The early paths leading into the section were just trails and bridle paths. Horseback riding was the only means of travel and many did not have horses.
The earliest route came up from Meredith Center past the Dana Woodman place, later known as the Harry Flanders
place (and the present time (1952) owned by Thomas Hayes) straight up to the Samuel Dolloff home, also known as the John Edgerly farm. Turning left, to go out to the “Straits” road or turning right toward Ward Hill. This latter road for many years was called Lacawanns St. and extended to Gordon’s corner.
This first part was called the Range Way and would seem the nearest way to Meredith Center where there was a grist mill and saw mill. The early settlers carried their grist on their backs to have it ground.
There was also another trail leading into this section, known as the Province Road, which can be traced from Portsmouth to Laconia. It passed over Parade Road, turning at several places, finally coming to the St. Clair pasture, past Forest Pond and straight up over Beech Hill to the Provinces further north and to the Connecticut River.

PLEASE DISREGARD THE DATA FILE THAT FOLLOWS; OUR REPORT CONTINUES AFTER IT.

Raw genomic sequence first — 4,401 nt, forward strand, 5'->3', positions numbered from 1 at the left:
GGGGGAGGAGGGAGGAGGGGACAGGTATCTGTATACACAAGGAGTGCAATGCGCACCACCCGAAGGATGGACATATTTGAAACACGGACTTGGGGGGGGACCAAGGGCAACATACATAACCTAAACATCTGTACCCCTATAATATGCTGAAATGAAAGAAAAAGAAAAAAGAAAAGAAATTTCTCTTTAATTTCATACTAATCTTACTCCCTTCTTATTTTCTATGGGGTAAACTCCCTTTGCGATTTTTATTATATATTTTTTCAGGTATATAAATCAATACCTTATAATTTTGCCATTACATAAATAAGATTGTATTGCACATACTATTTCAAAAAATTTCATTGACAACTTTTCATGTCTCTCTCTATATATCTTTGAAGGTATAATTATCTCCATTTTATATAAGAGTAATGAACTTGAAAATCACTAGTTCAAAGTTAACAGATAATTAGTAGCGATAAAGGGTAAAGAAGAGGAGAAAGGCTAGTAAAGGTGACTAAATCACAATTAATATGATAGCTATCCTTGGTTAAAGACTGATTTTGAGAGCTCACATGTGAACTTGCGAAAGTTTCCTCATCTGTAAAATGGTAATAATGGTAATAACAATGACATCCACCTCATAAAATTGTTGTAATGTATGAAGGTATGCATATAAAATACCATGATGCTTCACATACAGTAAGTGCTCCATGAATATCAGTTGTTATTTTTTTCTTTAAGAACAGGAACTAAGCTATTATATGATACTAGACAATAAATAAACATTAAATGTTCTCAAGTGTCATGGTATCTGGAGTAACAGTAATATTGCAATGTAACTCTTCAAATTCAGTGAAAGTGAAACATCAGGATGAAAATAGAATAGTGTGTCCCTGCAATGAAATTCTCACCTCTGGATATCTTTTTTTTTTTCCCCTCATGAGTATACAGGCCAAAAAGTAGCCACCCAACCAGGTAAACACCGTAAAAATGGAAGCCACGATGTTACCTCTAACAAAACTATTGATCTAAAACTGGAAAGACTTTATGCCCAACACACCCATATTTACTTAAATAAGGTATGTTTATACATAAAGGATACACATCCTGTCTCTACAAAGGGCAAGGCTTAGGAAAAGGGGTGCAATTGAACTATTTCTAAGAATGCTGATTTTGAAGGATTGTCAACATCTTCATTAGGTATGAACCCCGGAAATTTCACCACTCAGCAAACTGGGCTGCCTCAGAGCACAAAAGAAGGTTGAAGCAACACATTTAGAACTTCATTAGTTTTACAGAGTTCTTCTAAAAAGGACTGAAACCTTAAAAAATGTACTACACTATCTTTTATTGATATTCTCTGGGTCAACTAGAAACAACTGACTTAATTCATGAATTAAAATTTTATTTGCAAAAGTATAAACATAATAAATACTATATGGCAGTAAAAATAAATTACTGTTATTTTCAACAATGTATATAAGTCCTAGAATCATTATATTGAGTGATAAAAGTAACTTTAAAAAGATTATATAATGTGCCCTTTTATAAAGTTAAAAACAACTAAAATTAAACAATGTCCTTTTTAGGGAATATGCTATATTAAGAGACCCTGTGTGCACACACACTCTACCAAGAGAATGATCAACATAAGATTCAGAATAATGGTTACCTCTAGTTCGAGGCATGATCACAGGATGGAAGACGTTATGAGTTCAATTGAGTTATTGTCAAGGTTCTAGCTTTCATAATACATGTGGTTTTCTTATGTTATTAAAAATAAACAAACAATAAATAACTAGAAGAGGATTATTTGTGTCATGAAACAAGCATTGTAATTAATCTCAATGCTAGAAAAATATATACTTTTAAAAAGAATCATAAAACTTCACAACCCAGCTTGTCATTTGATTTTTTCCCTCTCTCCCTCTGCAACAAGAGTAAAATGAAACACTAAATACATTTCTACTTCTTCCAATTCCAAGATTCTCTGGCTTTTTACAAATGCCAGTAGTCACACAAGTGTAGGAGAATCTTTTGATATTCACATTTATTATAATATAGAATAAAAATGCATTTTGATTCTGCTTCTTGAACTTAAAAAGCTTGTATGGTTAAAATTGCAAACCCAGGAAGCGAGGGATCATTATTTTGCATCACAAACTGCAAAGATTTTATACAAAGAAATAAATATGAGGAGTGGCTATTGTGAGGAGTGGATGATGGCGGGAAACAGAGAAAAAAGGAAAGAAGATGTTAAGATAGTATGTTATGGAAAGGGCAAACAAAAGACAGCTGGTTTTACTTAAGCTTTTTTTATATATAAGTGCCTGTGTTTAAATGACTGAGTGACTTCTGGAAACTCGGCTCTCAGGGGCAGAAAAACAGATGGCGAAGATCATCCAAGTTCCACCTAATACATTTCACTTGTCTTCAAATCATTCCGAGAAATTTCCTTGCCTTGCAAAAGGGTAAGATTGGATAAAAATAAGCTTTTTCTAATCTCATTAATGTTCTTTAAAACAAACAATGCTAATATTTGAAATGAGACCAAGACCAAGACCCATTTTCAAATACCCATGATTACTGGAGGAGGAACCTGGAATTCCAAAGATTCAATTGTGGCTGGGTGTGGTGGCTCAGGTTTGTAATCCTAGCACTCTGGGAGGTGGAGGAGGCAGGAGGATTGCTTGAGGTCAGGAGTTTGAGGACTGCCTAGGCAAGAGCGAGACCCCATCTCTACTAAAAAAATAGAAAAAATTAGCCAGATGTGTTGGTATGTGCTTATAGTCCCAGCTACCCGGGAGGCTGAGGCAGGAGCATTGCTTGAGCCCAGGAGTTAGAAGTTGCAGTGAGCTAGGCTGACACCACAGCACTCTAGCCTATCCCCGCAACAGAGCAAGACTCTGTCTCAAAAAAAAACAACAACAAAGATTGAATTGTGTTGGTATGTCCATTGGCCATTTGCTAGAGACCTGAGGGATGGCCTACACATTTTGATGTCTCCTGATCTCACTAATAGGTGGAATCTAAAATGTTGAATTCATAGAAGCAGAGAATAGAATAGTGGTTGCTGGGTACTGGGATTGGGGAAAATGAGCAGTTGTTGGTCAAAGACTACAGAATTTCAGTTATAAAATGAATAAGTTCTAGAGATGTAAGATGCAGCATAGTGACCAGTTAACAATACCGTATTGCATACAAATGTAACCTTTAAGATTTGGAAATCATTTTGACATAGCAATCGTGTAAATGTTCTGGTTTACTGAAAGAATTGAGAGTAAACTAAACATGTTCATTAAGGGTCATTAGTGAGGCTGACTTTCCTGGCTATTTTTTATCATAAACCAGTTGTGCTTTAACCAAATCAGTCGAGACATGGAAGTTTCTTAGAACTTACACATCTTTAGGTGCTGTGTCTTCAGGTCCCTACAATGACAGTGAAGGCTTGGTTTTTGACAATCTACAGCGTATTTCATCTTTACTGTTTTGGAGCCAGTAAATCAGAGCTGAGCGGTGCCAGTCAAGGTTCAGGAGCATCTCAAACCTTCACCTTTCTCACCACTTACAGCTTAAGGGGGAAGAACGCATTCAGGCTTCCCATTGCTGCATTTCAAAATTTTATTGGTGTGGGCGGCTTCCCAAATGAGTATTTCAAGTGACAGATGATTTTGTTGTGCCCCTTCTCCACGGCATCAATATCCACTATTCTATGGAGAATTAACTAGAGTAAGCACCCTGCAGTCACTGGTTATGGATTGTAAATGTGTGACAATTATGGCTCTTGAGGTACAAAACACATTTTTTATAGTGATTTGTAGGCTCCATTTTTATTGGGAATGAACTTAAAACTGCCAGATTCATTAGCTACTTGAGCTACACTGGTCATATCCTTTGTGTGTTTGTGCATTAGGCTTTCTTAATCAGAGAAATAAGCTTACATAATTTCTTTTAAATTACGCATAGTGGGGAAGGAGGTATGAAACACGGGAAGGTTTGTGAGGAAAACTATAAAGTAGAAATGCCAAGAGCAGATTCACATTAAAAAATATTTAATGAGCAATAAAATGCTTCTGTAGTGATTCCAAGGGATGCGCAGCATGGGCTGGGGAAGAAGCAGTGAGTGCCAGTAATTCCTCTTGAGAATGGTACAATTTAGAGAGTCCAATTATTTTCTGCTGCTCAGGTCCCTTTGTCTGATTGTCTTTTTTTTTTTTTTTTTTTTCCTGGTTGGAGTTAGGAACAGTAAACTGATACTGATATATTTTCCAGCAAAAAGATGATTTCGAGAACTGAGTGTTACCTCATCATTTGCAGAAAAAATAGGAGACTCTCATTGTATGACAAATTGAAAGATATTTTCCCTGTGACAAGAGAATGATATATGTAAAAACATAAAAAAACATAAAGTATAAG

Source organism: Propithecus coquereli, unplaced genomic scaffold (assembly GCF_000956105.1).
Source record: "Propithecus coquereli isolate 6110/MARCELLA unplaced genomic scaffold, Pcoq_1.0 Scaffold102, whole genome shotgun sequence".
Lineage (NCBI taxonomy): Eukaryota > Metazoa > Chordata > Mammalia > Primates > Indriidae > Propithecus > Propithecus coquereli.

Beech Hill is a very steep hill, at least three quarters to a mile long. When trails became wider, ox teams were used to take their produce to Portsmouth to exchange for such staple products as molasses, braided tobacco and rum. The latter was used in nearly everything liniment, medicine and also thought to be useful in haying time or barn raisings.
Later, when the roads were a little better, stage coaches drawn by two or three pairs of horses made regular trips at intervals over Beech Hill. Such heavy loads required more help to pull the loads over the steep rough places. Several yokes of oxen were kept at the foot of the hill to help going up, also to help brake the load coming down.
Another method they used was to have a pile of poles at the top of the hill ready to be put through the wheels to brake coming down. They were left at the foot of the hill and the next team going up would carry them back.
A blacksmith’s shop was kept near the foot of the hill for shoeing the cattle and horses and repairing such heavy rigging as it was necessary to use. The cattle were also housed at the Smith farm, known to us as the Albert Hawkins farm (now (1952) owned by Mr. Rand).
Source: Written and read by Mrs. Stella Pollard for Old Home Day, August 25, 1951. Information provided by Mrs. Grace Thayer who remembered the stories told by Mr. Martin Woodman, Albert Hawkins, Hosea Boynton, Mrs. Clara Hawkins and others.